I don't think you will notice much difference in being owned by a kittens as opposed to cats, except the kittens will be very playful and curious about everything they can get into.
Enjoy your kitten or kittens, and as a Ragdoll lover, I say get 2, as Ragdolls are like potato chips, you can't stop at one. Please update us, in your decision.
post #9 of 18
Quote:
Originally Posted by Rina_Marie View Post
Yes, if we adopt them she told us she could have them spayed/neutered later this week and allow us to take them home after the stitches come out. By that time, our cats should be better.... I hope!
I apologize I was posting and didn't see you post this. That is wonderful that they will be speutered, before being placed. Good luck!!
post #10 of 18
One other thing in kitten proofing (we learned about this over the weekend)! If the kitten can get its head thru the hole, or under a dresser/freezer, they WILL get in there!

Was supervising Charlie downstairs (where its more stuff for him to get into). We defrosted the freezer and hubby forget to put the plate on the front. I heard Charlie's meow but could NOT see him. So I called him again and then noticed a little paw from under the freezer!

I managed to drag him out (he was flat on his tummy) and we quickly put the plate back on. The space was just high enough for him to get his head in.

He was not hurt or anything, but you really have to keep an eye on those babies! I had forgotten how little of a space they need
post #11 of 18
Both of my cats will jump into any drawer, door or box we open. We have become very careful when opening the refrigerator or doing laundry. We have heard horror stories and dont want to be a statistic.
I have one lap kitty and one that is too big! Remy is 16 months old and weighs about 21 lbs. He is the one that LOVES to be carried around...kills my back though. The little one is the snuggler. Remy likes to hang out at the top of the tree ...Skye is a couch potato...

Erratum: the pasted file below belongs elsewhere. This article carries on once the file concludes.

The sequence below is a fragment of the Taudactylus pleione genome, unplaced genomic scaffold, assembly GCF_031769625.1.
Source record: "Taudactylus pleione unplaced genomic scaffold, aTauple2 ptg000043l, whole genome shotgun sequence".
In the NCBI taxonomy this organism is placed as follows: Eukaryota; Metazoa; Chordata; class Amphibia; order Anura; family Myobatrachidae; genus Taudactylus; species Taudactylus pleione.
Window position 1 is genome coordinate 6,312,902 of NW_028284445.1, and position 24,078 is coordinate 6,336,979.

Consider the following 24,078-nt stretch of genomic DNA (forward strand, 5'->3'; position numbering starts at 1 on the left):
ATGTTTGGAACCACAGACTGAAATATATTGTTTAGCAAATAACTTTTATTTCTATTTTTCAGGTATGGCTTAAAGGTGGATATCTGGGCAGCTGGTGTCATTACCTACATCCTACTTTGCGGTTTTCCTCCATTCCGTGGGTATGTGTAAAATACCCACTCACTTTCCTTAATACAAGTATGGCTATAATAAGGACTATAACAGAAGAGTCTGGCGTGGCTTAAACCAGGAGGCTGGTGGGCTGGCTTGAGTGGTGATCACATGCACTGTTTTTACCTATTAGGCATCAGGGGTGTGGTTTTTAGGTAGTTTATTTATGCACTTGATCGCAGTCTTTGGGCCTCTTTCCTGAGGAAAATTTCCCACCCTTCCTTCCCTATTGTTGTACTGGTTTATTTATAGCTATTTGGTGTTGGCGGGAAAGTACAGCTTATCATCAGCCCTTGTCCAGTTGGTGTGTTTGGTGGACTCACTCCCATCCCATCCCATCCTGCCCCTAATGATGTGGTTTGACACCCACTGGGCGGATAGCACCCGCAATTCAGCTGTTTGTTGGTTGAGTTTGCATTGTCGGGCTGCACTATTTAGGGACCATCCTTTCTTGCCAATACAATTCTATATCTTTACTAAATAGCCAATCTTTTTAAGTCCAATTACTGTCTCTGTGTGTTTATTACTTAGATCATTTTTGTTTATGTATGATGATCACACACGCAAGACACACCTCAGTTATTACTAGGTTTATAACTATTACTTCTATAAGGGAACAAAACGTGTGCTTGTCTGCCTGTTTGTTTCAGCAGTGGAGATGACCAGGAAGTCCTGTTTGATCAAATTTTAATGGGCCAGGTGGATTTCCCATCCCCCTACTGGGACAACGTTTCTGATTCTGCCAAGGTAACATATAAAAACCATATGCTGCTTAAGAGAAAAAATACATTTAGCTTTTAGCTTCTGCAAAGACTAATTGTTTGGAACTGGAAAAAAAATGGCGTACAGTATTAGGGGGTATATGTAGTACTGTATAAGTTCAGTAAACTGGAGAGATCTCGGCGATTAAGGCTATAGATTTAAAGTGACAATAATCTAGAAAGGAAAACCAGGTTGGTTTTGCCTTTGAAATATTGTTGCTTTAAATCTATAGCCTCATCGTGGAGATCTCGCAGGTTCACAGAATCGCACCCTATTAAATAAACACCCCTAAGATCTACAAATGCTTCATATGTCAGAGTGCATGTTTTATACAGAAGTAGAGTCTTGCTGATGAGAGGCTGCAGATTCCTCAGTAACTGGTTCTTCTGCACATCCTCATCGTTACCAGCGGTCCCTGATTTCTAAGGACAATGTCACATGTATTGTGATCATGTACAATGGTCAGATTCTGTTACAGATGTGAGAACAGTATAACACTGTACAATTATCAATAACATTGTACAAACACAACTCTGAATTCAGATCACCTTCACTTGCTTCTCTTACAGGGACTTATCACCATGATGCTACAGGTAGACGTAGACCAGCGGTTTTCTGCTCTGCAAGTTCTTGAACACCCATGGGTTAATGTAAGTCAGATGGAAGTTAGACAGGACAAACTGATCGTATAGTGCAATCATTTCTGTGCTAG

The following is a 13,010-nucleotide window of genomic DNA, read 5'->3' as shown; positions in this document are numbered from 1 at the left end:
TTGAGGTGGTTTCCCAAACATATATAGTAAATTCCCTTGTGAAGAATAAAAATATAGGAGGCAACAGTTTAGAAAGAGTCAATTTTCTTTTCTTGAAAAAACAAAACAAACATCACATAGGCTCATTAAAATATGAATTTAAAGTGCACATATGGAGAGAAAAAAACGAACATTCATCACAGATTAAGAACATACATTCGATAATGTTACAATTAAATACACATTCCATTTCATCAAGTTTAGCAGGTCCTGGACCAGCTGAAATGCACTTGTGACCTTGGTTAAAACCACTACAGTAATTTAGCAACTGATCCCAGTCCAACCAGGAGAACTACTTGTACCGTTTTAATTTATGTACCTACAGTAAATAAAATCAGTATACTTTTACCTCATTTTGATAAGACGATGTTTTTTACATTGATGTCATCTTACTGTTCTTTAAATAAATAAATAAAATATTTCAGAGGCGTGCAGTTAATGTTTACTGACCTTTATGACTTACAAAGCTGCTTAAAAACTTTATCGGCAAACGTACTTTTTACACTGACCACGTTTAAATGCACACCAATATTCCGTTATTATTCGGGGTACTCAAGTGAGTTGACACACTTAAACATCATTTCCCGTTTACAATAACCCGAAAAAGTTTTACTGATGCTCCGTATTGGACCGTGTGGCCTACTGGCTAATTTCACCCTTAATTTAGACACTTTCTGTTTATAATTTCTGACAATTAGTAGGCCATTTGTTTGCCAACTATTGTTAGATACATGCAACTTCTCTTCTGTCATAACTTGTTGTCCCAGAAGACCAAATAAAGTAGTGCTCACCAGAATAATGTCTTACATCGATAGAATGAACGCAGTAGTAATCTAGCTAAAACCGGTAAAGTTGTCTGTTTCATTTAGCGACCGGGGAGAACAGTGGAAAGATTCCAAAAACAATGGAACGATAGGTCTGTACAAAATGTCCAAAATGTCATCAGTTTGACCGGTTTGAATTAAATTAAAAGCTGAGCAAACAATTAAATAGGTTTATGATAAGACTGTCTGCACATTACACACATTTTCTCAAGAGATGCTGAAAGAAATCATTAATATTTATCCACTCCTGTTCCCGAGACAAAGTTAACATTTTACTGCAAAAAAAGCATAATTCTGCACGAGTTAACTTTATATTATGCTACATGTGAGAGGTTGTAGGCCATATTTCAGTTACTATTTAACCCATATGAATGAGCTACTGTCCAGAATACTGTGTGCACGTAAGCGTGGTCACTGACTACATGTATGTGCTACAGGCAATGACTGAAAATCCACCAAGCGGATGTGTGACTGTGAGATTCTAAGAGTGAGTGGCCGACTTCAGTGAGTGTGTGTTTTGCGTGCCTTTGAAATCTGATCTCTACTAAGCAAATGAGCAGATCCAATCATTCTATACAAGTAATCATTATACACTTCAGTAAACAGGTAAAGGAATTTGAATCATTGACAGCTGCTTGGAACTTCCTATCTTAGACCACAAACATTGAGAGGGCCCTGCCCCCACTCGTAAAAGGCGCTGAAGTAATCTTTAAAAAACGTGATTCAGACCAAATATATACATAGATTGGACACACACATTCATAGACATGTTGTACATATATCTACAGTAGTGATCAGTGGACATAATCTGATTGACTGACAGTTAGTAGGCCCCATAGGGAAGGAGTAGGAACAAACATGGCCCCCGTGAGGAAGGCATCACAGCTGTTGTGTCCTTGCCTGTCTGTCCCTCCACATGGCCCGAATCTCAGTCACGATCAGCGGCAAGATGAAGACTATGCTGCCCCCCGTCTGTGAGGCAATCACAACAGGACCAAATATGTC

post #12 of 18
Oh, and be VERY careful around vents! You probably have them all covered, but DH and I have been remodeling and we changed the floor vents around the house. Of course, Duke crawled right in! At first, he was just sitting there, but when I started to get closer to pull him out, he thought it was play time and ran down one end of the pipe/tube/whatever you call it! I had to open a can of food to get him to back his way out of there! We had to keep a close eye on him too, because we couldn't really cover it with wet mud around the opening (and he kept trying for three days with every vent in the house until we finally got them covered!)

So yeah, be VERY careful about that stuff!
post #13 of 18
Vents are scary - we had barn kittens (5 weeks old) get into the vents. It was the fault of the boys as they were told NOT to open the carrier (it was in the bathroom). I had just got them inside and one vent was loose. Well the kids let the kittens out (5 of them) and they got scared, knocked against the vent cover, it fell - scared 2 of them back to the carrier but the other 3 went down into the vent.

All the inticing was not helpful since they didn't even know us! Our youngest son (the one that opened the carrier) had to crawl thru part way from another spot and unscrew the vents. Between him and my husband they managed to get ahold of 5 week old scared kittens and pass them to me.

All were safe, but I was NOT pleased to say the least!
post #14 of 18
Thread Starter 
Quote:
Originally Posted by reddicequeen View Post
I have one lap kitty and one that is too big! Remy is 16 months old and weighs about 21 lbs. He is the one that LOVES to be carried around...kills my back though. The little one is the snuggler. Remy likes to hang out at the top of the tree ...Skye is a couch potato...
Wow that is a BIG cat!!! I would love to see pictures of him!

You guys are scaring me with these horror stories!
post #15 of 18
Not horror stories, but just a caution for things you might not even think about with a little kitten
post #16 of 18
Thread Starter 
Quote:
Originally Posted by GoldenKitty45 View Post
Not horror stories, but just a caution for things you might not even think about with a little kitten
Thanks, I really appreciate it... we need to know what to be prepared for!!!
post #17 of 18
Thread Starter 
I’ve been thinking more about the kittens, and had another question. If we adopted both of them, do you think they would they be less likely to really bond with me? I heard someone ask this in another section and people seem to think that it won’t make much difference, I just wanted to find out from those who know Ragdolls, in particular. If we did adopt them both, do you think they would still do typical Ragdoll things like follow me around the house? Or is it more likely that they wouldn't really care about my wherabouts long as the other cat was with them? Do you they would become dependant on each other rather than me?
post #18 of 18
My two ragdolls follow me every where I go ...both of them. they play alot together but whenever I am there they seem to center around me. Ragdolls run through the house chasing each other like a herd of elephants. I dont usually participate in that sport. My breeder has alot of cats in her home...and they pretty much do the same with her. They lay on the couch with me OR they climb up in their tree and nap. If they are up there and I bring them down they will cuddle up and go back to sleep. I've never had any other type of cat so I am not sure what other breeds do?